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This is a question regarding zfs on Linux (CentOS 7). I have a very simple setup with two 8 TB disks, one disk mirroring the other.

zpool create -f -o ashift=12 $zpoolName mirror $disksById

In case one of the disk needs to be replaced, the replacement disk must be of equal or greater size than the smallest of the two disk in the configuration, according to the zpool manual pages . And from what I have understood it is common that the exact size usually differs a bit between drives of different make and model (and model revision), even if they all are labelled 8 TB. However, I would like to be able to replace it with any other 8 TB disk, not necessarily by the same make and model.

How do I achieve this?

I would have expected an option to the zpool create command so that not the entire disk is used for the pool, but leaving some slack, however I cannot find such an option. The only suggestion that I have seen is partitioning the disk before creating the pool, creating one "pool" partition and one "slack" partition, but I've read the this will affect disk performance as the disk cache can not be used properly by zfs, so I suppose that I would like to avoid this.

  • Why wouldn't you use the same disks? – ewwhite Mar 29 '17 at 13:01
  • @ewwhite Most common cases are 1) to spread risk across manufacturers and series of disks (manufacturing defects often affect multiple disks of a series, especially disks with serial numbers in close range); 2) because certain disks might not be available anymore or not available right now or have prices risen or have had very poor failure rates in operation. – user121391 Mar 30 '17 at 7:31
  • In practice, you shouldn't need to go out of your way to try to spread risk across disk manufacturers. And if you're buying from a good vendor (Dell, HP), they already build that diversity into their disk product lines. ZFS accounts for this as well, noted by Jim's answer below. And really, you won't see that much variance in advertised and actual size today. – ewwhite Mar 30 '17 at 7:52
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The only suggestion that I have seen is partitioning the disk before creating the pool, creating one "pool" partition and one "slack" partition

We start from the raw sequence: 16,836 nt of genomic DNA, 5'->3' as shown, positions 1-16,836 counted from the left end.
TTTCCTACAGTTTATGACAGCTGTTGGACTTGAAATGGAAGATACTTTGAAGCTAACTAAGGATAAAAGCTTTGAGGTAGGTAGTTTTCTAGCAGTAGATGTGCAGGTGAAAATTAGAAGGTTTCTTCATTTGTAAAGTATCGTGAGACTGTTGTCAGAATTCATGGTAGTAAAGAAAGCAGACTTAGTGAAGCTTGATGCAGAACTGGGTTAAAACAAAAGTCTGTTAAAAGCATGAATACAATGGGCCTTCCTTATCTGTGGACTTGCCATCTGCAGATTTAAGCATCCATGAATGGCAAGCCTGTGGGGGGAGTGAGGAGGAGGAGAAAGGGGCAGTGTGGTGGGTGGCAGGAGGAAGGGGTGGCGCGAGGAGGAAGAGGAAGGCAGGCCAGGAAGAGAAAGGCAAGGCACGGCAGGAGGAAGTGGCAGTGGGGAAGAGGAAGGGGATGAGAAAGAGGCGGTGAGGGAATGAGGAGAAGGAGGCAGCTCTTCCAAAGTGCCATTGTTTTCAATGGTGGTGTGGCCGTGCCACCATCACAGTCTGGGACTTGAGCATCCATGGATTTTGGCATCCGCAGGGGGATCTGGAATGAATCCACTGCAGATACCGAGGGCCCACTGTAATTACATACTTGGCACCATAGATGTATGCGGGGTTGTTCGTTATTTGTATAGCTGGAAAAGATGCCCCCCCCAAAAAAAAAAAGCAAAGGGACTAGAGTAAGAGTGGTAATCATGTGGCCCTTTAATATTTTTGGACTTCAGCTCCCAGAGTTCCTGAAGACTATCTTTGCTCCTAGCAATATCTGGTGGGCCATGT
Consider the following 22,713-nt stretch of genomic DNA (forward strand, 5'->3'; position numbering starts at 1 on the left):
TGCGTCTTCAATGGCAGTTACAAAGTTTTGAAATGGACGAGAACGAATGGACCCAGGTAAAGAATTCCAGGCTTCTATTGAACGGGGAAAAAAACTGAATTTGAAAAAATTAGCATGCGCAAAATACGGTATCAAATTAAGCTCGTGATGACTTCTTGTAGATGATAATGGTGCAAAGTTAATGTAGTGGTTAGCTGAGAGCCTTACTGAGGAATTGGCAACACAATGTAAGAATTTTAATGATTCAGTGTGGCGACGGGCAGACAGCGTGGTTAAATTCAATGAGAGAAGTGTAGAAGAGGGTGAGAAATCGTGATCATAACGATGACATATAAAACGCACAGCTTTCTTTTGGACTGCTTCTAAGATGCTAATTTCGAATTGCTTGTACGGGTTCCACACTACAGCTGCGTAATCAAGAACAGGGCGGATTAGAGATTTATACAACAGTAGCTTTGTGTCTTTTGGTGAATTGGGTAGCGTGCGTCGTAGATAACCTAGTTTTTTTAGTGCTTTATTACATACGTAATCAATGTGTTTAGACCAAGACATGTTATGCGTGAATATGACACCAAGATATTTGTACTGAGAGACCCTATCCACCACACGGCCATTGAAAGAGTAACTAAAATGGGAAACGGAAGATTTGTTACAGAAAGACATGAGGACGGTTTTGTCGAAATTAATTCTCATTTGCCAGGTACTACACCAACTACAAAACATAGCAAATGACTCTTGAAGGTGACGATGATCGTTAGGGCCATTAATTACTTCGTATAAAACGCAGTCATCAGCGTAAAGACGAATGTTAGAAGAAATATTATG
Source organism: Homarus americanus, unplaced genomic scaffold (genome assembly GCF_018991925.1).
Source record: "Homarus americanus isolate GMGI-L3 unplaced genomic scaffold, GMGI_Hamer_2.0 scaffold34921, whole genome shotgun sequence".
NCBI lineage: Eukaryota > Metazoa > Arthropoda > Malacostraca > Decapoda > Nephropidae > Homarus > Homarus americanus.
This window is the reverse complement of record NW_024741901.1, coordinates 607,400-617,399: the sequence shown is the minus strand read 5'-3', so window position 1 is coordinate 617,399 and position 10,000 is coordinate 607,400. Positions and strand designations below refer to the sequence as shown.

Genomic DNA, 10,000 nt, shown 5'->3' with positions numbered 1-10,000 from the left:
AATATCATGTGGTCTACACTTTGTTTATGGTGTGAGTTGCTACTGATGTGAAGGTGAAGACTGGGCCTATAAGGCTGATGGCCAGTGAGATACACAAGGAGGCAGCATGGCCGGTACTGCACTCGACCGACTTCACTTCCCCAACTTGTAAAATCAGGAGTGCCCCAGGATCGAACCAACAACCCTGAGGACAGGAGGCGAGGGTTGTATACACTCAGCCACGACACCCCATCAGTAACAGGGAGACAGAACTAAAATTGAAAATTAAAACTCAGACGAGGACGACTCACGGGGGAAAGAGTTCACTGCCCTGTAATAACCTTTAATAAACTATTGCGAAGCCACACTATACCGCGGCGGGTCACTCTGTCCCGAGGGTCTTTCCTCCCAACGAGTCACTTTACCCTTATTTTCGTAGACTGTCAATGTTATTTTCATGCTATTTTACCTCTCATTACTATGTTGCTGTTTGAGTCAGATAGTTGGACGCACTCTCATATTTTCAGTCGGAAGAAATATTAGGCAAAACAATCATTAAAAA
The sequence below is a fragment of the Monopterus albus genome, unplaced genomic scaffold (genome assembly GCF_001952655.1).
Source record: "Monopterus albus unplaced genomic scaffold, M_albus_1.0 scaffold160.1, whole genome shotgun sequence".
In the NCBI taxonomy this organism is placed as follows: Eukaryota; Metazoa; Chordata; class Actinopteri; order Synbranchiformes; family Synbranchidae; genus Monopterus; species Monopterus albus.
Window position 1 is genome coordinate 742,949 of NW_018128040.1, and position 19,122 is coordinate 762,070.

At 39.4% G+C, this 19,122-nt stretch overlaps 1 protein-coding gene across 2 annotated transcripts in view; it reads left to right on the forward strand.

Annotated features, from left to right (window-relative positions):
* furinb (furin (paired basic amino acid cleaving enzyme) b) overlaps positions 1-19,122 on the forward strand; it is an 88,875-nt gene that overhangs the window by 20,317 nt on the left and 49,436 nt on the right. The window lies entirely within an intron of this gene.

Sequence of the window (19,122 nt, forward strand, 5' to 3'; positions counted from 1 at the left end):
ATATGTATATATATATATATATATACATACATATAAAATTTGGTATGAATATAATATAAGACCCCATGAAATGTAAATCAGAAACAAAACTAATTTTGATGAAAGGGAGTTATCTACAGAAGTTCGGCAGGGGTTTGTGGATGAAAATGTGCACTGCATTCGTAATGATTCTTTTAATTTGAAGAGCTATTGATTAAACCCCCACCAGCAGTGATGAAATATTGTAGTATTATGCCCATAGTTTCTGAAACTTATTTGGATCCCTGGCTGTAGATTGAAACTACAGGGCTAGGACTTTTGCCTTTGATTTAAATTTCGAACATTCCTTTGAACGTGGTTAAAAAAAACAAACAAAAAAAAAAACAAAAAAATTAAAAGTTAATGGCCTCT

This is the correct answer.

but I've read the this will affect disk performance as the disk cache can not be used properly by zfs.

This is a misunderstanding. Using a partition rather than a full disk only affects performance if the partition is misaligned, which typically requires some real determination on the user's part, if you're using vaguely modern partition editors. Linux and BSD fdisk, sfdisk, and gparted all understand partition boundaries and work within them unless outright forced not to.

Further, if you look closely at a disk that's been fed whole to zfs, you'll notice that zfs has actually partitioned it itself. Example:

root@banshee:~# zpool status data
  pool: data
 state: ONLINE
  scan: scrub repaired 0 in 27h54m with 0 errors on Mon Mar 13 05:18:20 2017
config:

    NAME                                           STATE     READ WRITE CKSUM
    data                                           ONLINE       0     0     0
      mirror-0                                     ONLINE       0     0     0
        wwn-0x50014ee206fd9549  ONLINE       0     0     0
        wwn-0x50014ee2afb368a9    ONLINE       0     0     0
      mirror-1                                     ONLINE       0     0     0
        wwn-0x50014ee25d2510d4  ONLINE       0     0     0
        wwn-0x5001517bb29d5333  ONLINE       0     0     0

errors: No known data errors

root@banshee:~# ls -l /dev/disk/by-id | grep 510d4
lrwxrwxrwx 1 root root  9 Mar 22 15:57 wwn-0x50014ee25d2510d4 -> ../../sdd
lrwxrwxrwx 1 root root 10 Mar 22 15:57 wwn-0x50014ee25d2510d4-part1 -> ../../sdd1
lrwxrwxrwx 1 root root 10 Mar 22 15:57 wwn-0x50014ee25d2510d4-part9 -> ../../sdd9

As you can see, ZFS has already partitioned the raw disks in the pool. The pool uses partition 1; partition 9 is left slack.

root@banshee:~# sfdisk -d /dev/sdd
label: gpt
label-id: B2DED677-DB67-974C-80A6-070B72EB8CFB
device: /dev/sdd
unit: sectors
first-lba: 34
last-lba: 3907029134

/dev/sdd1 : start=        2048, size=  3907010560, type=6A898CC3-1DD2-11B2-99A6-080020736631, uuid=A570D0A4-EA32-F64F-80D8-7479D918924B, name="zfs"
/dev/sdd9 : start=  3907012608, size=       16384, type=6A945A3B-1DD2-11B2-99A6-080020736631, uuid=85D0957B-65AF-6B4A-9F1B-F902FE539170

sdd9 is 16384 sectors long. This is a 4K disk, so that comes out to 64M, and any disk that's no more than 63M-ish smaller than the existing disk should be fine as a replacement for this one, should it fail.

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The only suggestion that I have seen is partitioning the disk before creating the pool

This is indeed the only solution to handle it. You don't have to create a second small partition, that space can stay unpartitioned. As The variance between disks is normally quite small, you lose only a few megabytes, which is no problem on 8TB disks.

An alternative would be to just buy the exact same model of disks (often not advised because of serial faults in manufacturing affecting just one model); or to start with the smallest disk and only replace with bigger disks, but this will cost you much more in lost space, and may not be possible after some time.

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